6. https://www.facebook.com/dailypostpunjabi/videos/426443298076537/ A prominent discussion on Politics and Panjabi topics, celebrities and other relevant subjects in the Panjabi Sikh community and diaspora.
  7. Sat Sri Akaal. Waheguru Ji Ka Khalsa Waheguru Ji Ki Fateh. This video depicts and portrays the complications and hardships I've witnessed and experienced throughout my life. Moreover, I'm oblivious and wary about how majority of the sangat beholded and contemplated these issues during their schooling years and in a nutshell in life. I'm not solely the only one who underwent these problems and even in a working environment it is these prevalent situations where institutional racism occurs due to 9/11 attack on Twin Towers in a western nation. Therefore, this is just the commencing of my YouTube ventures which I will be willing to share publicly without any fear since I am direct and blunt personality. I would sincerely appreciate it with all gratitude if I can gain more Subscribers, Comments and share it widely to all your family, allies and relatives. For your interpretation to enjoy and view the video content. More videos will come soon. Who wants me to upload a Turban tutorial? As I am tactful and skillful in tying my joora without using the mirror by taking it an advantage or relying upon the mirror. Check out the video below: Waheguru Ji Ka Khalsa Waheguru Ji Ki Fateh. Sat Sri Akaal to all the sangat. Stay tuned. God Bless.
  8. Guest

    Surgery and Turban

    Do Sikh surgeons or anaesthetist remove or cover their turban before entering the operation theatre??
  9. Vaheguru Ji Ka Khalsa, Vaheguru Ji Ki Fateh, I am leaving for the U.S Army in the next month (basic training for 10 weeks at a fort where I will be cut off from the rest of the world). So I wanted some tips on how to keep practicing Sikhi in an environment that is not so conducive to it. I'm having paperwork done to get the religious accommodation to keep my kes, dari and wear a dastaar. So that exception will be made (which is my biggest relief) but I have so many other questions! I would really appreciate the help from anyone but especially those who have been through the military or army basic training specifically. -How do you care for long hair when you have minimal time/products? -How do you wear a kachera when doing athletic activities all day long and wearing thick pants over? Did you wear one? I really want to but I also want to be practical. Are there special types of kachere sold? Like athletic ones? -Does anyone know of someone who has personally been through basic training and done the gas mask test with their beard? Was the mask seal adequate enough or did it leak air? -On Sundays everyone is allowed to attend a religious service, they have many available but have to make special accommodations if they don't have what someone needs. (They don't have Sikh services so they'll have to make one somehow) How does that work for Sikhs? Do have some granthi or parcharak come? Would they let you go off-base to Gurdwara? If they can't accommodate me then I'm thinking of just attending the Contemporary Christian services so I can sing God's praises there because I heard out of all the options, they sign the most. -How is the vegetarian food? I know MREs come in veg option. How was the overall experience? -Kirpan? Did you wear/bring one? Gatra? If they don't allow it then could I just ask them to issue me one of their approved military tac knives? -Dastaar? What kind of cloth, is it the typical kapra? Do they issue you one or expect you to buy one separtely that matches the camo pattern of the uniform? -Gurbani? You can't bring any books or text with you except for a religious or holy book, so I recently bought a Gutka that I want to bring. Will I even have time to read it? I bought a big one with like 10+ Banis, should I just bring a smaller 5 Bani Nitnem instead? This is my first Gutka ever since I normally just use phone apps, but we will get our phones taken away the first day, so a Gutka was necessary to buy for me. How should I treat it? I keep it wrapped in cloth when I'm not reading it, I know it's not exactly our Guru Granth Sahib but I still want to respect it correctly. What are the rules on how we treat Gutkas? How do you do this while traveling or away from home? Any other tips you can give me would be greatly appreciated. Vaheguru Ji Ka Khalsa Vaheguru Ji Ki Fateh.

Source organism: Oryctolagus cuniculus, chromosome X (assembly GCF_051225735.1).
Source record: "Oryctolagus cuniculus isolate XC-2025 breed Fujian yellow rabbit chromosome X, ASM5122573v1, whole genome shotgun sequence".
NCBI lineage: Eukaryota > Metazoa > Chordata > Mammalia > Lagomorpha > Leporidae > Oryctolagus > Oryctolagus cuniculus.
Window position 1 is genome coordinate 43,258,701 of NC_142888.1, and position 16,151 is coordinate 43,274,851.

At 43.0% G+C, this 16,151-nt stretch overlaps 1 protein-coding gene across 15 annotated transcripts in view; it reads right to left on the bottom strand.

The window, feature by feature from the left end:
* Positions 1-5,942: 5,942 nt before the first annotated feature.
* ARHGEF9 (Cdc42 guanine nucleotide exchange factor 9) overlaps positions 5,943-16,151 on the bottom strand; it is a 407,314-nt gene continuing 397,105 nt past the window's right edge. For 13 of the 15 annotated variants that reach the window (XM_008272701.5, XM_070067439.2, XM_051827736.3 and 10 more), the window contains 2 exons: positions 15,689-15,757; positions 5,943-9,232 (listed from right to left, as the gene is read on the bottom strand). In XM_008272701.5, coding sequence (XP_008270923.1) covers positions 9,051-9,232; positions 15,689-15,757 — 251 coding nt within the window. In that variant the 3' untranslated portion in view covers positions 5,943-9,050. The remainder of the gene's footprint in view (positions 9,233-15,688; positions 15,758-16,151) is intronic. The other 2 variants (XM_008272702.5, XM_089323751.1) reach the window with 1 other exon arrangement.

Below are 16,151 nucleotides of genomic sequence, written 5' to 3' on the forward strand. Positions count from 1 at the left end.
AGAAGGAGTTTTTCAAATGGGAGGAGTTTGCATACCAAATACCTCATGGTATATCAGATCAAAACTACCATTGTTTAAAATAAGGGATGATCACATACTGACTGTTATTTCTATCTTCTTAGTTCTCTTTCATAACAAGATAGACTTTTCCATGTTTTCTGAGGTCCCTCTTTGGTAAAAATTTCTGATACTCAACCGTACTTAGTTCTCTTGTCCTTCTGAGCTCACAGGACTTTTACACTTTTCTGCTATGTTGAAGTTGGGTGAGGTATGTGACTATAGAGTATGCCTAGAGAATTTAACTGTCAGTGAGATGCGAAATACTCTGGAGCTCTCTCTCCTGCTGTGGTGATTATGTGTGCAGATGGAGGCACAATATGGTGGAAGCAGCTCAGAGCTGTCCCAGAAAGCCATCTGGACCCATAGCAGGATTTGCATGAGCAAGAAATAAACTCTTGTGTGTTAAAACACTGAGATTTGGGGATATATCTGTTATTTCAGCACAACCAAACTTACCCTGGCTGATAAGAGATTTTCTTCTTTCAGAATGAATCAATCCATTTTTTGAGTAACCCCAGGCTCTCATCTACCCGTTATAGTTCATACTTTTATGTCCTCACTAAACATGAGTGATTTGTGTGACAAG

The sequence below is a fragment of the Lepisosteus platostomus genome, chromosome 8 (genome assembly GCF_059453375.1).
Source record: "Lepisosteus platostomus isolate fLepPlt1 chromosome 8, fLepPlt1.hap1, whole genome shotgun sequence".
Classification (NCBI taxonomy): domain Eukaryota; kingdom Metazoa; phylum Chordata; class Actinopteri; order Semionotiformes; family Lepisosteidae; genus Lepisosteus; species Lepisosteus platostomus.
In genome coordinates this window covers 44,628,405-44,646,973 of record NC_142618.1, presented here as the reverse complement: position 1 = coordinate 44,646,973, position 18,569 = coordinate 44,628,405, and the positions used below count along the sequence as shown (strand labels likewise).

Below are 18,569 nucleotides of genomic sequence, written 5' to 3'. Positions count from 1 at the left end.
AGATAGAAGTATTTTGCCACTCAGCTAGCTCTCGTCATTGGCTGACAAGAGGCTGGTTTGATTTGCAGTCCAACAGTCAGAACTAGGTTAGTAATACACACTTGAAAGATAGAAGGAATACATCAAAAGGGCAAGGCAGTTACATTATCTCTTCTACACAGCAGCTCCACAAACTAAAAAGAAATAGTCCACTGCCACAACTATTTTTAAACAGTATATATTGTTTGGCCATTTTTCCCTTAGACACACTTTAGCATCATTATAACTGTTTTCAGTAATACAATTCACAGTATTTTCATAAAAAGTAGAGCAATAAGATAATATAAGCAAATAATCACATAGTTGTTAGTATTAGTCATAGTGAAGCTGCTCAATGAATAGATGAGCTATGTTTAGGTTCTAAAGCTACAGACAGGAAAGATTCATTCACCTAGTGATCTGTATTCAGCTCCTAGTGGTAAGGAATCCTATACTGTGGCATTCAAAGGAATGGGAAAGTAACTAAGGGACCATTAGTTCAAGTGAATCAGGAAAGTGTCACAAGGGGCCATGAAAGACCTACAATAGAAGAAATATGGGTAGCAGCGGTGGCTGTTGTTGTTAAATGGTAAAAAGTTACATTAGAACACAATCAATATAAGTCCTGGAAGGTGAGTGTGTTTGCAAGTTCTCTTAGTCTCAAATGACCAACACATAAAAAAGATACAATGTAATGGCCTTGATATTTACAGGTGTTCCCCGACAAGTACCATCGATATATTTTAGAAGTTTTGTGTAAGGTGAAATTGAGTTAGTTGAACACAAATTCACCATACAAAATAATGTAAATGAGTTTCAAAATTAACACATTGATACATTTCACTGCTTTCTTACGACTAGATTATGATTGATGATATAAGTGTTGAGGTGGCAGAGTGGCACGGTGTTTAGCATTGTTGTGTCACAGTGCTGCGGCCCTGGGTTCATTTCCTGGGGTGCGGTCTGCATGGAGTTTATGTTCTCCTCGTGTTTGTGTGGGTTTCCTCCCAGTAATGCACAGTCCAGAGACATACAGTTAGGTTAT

10. Even if one reasons he did something wrong to deserve a beating, I don't see a justification to remove his turban and drag by Kes. But I see its increasingly becoming common in arguments, that sikh guy's turban is removed from head, which honestly as we all turbaned men can agree is akin to stripping someone naked.
  11. Hi, While undergoing surgery (as a patient), can you wear Patka? Or do you have to remove it and only wear whatever cap kind thing they give you? Thanks
  12. Guest

    Dual Identity (Sikh/Hindu)